Eat a high-fiber diet filled with lots of fruits and vegetables. Overweight and formerly-obese people may have defective satiety mechanisms—it takes more volume to feel full and satisfied from a meal. Eating lots of plant foods allows one to fill up with fewer calories. Watch the dietary fat. Consume good fats found in foods such as avocados, nuts and oils, but keep your diet low fat. People who have higher-fat diets tend to consume more calories.

Keep a food and exercise diary.
Write down your daily meals and bouts of activity. This helps keep you on track by identifying when you’ve diverged from your plan. If you get super busy, it’s easy to go several days without exercising or to skip meals and fall into unfavorable eating patterns. Keeping a log keeps you focused.

Weigh on a regular basis.
There is some debate about this practice because some people believe that body-weight numbers on a scale are less important than body composition or that regular weighing leads to obsessive fixations on body weight that can lead to disordered eating or exercise behaviors. There is some truth to both of these perspectives; however, research suggests that those who do weigh are better able to keep their weight in check. Just like the food log, it’s a gauge by which a person can detect wild fluctuations. Since body weight can vary daily by as much as five pounds simply from fluids shifts, one or two days of dramatically different weights aren’t as important as the trends in weight over time. So if you do weigh, keep track and compare over days and weeks. If two weeks from now you are consistently three to five pounds heavier for another few weeks, and your food log shows an increase in fast-food eating and a decrease in working out, you can assume that you have gained more fat and adjust your behaviors accordingly.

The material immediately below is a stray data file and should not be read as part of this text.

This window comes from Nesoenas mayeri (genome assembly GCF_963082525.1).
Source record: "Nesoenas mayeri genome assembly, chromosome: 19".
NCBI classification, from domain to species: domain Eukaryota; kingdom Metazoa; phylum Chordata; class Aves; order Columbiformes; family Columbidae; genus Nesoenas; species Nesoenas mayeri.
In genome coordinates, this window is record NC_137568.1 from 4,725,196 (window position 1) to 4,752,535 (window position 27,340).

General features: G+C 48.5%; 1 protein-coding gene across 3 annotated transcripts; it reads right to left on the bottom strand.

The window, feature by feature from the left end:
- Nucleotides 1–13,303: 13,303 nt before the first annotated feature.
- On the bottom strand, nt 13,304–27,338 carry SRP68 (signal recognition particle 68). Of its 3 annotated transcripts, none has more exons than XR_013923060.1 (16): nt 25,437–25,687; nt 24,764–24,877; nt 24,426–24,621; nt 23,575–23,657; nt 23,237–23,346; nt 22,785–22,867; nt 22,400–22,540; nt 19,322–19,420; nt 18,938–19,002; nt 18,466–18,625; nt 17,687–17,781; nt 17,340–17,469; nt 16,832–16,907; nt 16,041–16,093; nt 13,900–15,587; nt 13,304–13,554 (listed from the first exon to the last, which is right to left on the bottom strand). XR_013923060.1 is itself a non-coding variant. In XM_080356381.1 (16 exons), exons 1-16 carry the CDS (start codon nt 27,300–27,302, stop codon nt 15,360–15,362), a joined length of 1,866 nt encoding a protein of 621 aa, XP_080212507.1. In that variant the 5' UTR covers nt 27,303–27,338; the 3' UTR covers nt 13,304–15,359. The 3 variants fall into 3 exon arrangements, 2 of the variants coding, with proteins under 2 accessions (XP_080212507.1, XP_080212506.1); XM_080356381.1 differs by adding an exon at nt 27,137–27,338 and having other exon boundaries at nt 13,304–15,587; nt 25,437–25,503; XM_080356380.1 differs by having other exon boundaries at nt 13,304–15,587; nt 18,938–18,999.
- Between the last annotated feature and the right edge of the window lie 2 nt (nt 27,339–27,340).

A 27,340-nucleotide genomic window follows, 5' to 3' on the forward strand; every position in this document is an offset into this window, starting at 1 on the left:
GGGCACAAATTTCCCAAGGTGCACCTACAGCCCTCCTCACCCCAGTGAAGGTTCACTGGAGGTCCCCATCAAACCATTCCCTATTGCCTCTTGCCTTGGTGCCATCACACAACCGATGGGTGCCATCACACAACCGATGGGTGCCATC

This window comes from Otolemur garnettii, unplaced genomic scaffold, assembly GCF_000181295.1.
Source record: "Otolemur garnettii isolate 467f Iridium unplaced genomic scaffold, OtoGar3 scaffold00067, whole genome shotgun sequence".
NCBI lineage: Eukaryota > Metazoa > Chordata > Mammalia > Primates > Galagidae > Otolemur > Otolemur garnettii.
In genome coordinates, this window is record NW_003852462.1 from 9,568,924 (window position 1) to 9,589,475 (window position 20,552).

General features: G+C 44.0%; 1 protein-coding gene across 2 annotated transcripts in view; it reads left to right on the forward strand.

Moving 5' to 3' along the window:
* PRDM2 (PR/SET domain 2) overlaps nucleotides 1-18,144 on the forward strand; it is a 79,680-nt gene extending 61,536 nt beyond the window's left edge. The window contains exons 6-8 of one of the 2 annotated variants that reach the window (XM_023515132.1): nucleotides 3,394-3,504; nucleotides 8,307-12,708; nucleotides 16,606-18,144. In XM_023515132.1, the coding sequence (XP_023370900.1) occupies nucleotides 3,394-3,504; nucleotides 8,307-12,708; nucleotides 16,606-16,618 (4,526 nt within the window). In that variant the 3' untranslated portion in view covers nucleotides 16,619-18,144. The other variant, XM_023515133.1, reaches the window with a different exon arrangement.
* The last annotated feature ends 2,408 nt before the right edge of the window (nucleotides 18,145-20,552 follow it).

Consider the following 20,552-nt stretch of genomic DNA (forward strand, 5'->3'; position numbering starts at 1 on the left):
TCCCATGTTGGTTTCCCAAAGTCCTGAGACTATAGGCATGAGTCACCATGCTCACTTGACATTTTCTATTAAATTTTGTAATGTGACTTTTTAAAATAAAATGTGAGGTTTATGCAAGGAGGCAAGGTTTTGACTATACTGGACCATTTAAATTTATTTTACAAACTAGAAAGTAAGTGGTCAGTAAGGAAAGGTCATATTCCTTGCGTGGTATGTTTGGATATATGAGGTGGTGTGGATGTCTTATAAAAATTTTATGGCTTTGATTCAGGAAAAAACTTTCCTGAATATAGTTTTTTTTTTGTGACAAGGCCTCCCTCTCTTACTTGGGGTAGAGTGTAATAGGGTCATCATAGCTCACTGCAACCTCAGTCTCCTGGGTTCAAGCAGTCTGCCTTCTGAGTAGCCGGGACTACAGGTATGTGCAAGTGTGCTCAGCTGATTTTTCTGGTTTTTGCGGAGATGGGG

Thursday, October 1, 2009

Great Recipes for the Cooler Weather

Tomato Pie

• 4 – 5 tomatoes, peeled and sliced
• Pesto (you can buy or make it see recipe below)
• 1 (9-inch) pre-baked deep dish pie shell (I don’t use a pie shell)
• 1 cup grated mozzarella
• ½ cup parmesan cheese
• 8 slices provolone cheese
• Salt and pepper


Preheat oven to 350 degrees F.

Place the tomatoes in a colander in the sink in 1 layer. Sprinkle with salt and allow to drain for 10 minutes.
Layer the tomato slices, then pesto in pie shell, season with salt and pepper. Sprinkle parmesan cheese, mozzarella cheese and then place provolone cheese on top, and then start another layer with tomatoes. (Kind of layer like lasagna) ending with cheese on top.

Bake for 30 minutes or until lightly brown.
To serve; Let cool a little, cut into slices and serve warm.

Basil leaves
6 cloves garlic
¼ cup olive oil

I put basil leaves in my food processor (it takes a lot) and put in about 6 cloves of garlic (I like a lot of garlic you can use less if you like) and turn it on and drizzle in about ¼ cup of olive oil. Makes a great pesto that you can even freeze and take out a spoon at a time when you need it.

Mexican Soup

3 cans pinto beans
2 cans rotel
4 – 6 chicken breast (boiled- save broth)
½ - 1 lb pasta
2 Cups shredded cheese (Cheddar)
6 cloves fresh garlic (diced)